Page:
The Fiscal Cliff
Two for Thought
By John Fuller
Beginning Jan. 1, 2013, Americans face a dramatic increase in their taxes that conservatives have begun calling “Taxmageddon.”
The expiration of the “Bush Tax Rates,” the expiration of the patch on the Alternative Minimum Tax, the expiration the payroll tax cut, and the increased taxation from Obamacare, will result in a 7.6 percent increase in taxes for the average Montanan.
That means the average Montanan will see their taxes increase by $3,713! These are not Republican numbers, but I.R.S. numbers. Obama wants this! Claiming that “millionaires and billionaires” need to pay their fair share, he has directed the Democrat-controlled Senate to foil any attempts to pass a budget and the Democrats haven’t passed a budget in over three years.
This writer doesn’t know how that kind of increased tax burden will affect Democrats, but he knows how it will affect him.
More importantly, it cannot be used to create more wealth. The next president of the United States must lead Congress to restoring those tax rates prior to Taxmageddon or there will be “tax-depression.”
By Joe Carbonari
Presidential leadership, congressional responsibility and public support.
All will be required to accomplish what eluded us in the fall of 2011 and that has led us to this time of decision. Who do you trust?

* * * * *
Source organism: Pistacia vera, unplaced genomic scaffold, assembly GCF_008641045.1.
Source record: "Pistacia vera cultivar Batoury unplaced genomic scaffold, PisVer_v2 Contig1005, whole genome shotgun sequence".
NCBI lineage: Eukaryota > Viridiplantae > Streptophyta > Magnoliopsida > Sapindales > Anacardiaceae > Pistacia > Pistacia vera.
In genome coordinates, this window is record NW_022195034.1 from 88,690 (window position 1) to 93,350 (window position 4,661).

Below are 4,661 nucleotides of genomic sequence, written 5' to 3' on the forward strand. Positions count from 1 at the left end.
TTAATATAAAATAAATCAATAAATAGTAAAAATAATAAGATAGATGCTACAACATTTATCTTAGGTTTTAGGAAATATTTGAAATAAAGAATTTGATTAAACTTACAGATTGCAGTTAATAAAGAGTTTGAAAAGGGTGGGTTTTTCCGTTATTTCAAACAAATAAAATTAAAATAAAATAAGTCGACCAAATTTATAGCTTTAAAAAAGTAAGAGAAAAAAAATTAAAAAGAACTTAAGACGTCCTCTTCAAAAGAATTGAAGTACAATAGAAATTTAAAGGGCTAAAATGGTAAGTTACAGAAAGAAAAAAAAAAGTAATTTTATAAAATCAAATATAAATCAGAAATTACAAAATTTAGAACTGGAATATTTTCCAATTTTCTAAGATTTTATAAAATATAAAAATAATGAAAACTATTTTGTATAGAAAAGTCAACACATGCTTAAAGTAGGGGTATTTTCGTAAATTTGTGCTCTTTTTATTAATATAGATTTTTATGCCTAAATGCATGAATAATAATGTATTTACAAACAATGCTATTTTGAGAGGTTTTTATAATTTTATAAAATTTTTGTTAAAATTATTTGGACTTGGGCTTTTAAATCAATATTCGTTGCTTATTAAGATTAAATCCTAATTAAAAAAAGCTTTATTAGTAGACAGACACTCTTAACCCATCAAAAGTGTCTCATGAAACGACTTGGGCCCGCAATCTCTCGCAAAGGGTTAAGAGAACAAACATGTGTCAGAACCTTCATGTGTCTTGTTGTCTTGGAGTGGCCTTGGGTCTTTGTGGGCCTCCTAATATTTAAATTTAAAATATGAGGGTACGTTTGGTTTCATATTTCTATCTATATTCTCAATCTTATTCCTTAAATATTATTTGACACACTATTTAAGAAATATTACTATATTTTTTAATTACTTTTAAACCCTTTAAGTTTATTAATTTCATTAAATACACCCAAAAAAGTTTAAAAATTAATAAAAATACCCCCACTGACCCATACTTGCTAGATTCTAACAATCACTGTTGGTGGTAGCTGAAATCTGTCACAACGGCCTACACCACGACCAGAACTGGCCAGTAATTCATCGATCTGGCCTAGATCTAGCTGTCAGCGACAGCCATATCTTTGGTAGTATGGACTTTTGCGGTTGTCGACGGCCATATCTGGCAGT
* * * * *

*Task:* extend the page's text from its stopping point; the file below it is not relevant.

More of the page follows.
Do you believe those who say that if we cut taxes and spending we will reduce our debt and spur the economy?
Or those who say spending cuts will depress demand and the economy and deepen our debt even further?
I go with the latter. Our economy sputters and we lack investment not because private funds aren’t available, but rather because we consumers can’t afford to purchase the goods and services that the investments would bring to us. As a country, we don’t have the needed buying power in our lower- and middle-income sectors.
Capital and labor both sit under-employed.
We need to strengthen our economic core – to invest now in necessary job-creating infrastructure, education and research – and then, gradually as our economy improves, to reduce our debt.
Extend tax breaks where it is truly needed and commit to the entitlement alterations that are necessary. We cannot cut our way to expanded demand. Our economic body is weak. We should feed, not starve it.
Send feedback to email@example.com